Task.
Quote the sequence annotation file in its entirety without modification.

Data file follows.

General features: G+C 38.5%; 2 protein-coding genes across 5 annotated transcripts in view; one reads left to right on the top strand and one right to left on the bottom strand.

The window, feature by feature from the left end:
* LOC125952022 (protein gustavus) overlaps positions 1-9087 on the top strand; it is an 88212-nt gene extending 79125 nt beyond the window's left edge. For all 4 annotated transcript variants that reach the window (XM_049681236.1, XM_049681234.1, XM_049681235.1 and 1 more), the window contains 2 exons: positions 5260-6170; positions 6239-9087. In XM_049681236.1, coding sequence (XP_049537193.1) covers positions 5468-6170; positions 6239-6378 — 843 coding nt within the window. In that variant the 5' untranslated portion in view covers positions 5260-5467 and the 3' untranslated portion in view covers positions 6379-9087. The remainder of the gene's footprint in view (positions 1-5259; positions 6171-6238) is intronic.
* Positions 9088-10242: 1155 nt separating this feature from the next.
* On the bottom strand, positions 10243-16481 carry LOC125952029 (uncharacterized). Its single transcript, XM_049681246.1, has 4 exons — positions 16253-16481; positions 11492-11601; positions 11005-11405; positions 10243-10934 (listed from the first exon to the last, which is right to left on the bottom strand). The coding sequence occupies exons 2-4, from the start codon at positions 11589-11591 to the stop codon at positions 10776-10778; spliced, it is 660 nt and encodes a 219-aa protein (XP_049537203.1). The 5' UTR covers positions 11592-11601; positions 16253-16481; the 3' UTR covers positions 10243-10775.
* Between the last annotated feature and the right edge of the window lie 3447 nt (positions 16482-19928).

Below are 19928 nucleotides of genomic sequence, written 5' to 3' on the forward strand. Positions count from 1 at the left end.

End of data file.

General features: G+C 38.5%; 2 protein-coding genes across 5 annotated transcripts in view; one reads left to right on the top strand and one right to left on the bottom strand.

The window, feature by feature from the left end:
* LOC125952022 (protein gustavus) overlaps positions 1-9087 on the top strand; it is an 88212-nt gene extending 79125 nt beyond the window's left edge. For all 4 annotated transcript variants that reach the window (XM_049681236.1, XM_049681234.1, XM_049681235.1 and 1 more), the window contains 2 exons: positions 5260-6170; positions 6239-9087. In XM_049681236.1, coding sequence (XP_049537193.1) covers positions 5468-6170; positions 6239-6378 — 843 coding nt within the window. In that variant the 5' untranslated portion in view covers positions 5260-5467 and the 3' untranslated portion in view covers positions 6379-9087. The remainder of the gene's footprint in view (positions 1-5259; positions 6171-6238) is intronic.
* Positions 9088-10242: 1155 nt separating this feature from the next.
* On the bottom strand, positions 10243-16481 carry LOC125952029 (uncharacterized). Its single transcript, XM_049681246.1, has 4 exons — positions 16253-16481; positions 11492-11601; positions 11005-11405; positions 10243-10934 (listed from the first exon to the last, which is right to left on the bottom strand). The coding sequence occupies exons 2-4, from the start codon at positions 11589-11591 to the stop codon at positions 10776-10778; spliced, it is 660 nt and encodes a 219-aa protein (XP_049537203.1). The 5' UTR covers positions 11592-11601; positions 16253-16481; the 3' UTR covers positions 10243-10775.
* Between the last annotated feature and the right edge of the window lie 3447 nt (positions 16482-19928).

Below are 19928 nucleotides of genomic sequence, written 5' to 3' on the forward strand. Positions count from 1 at the left end.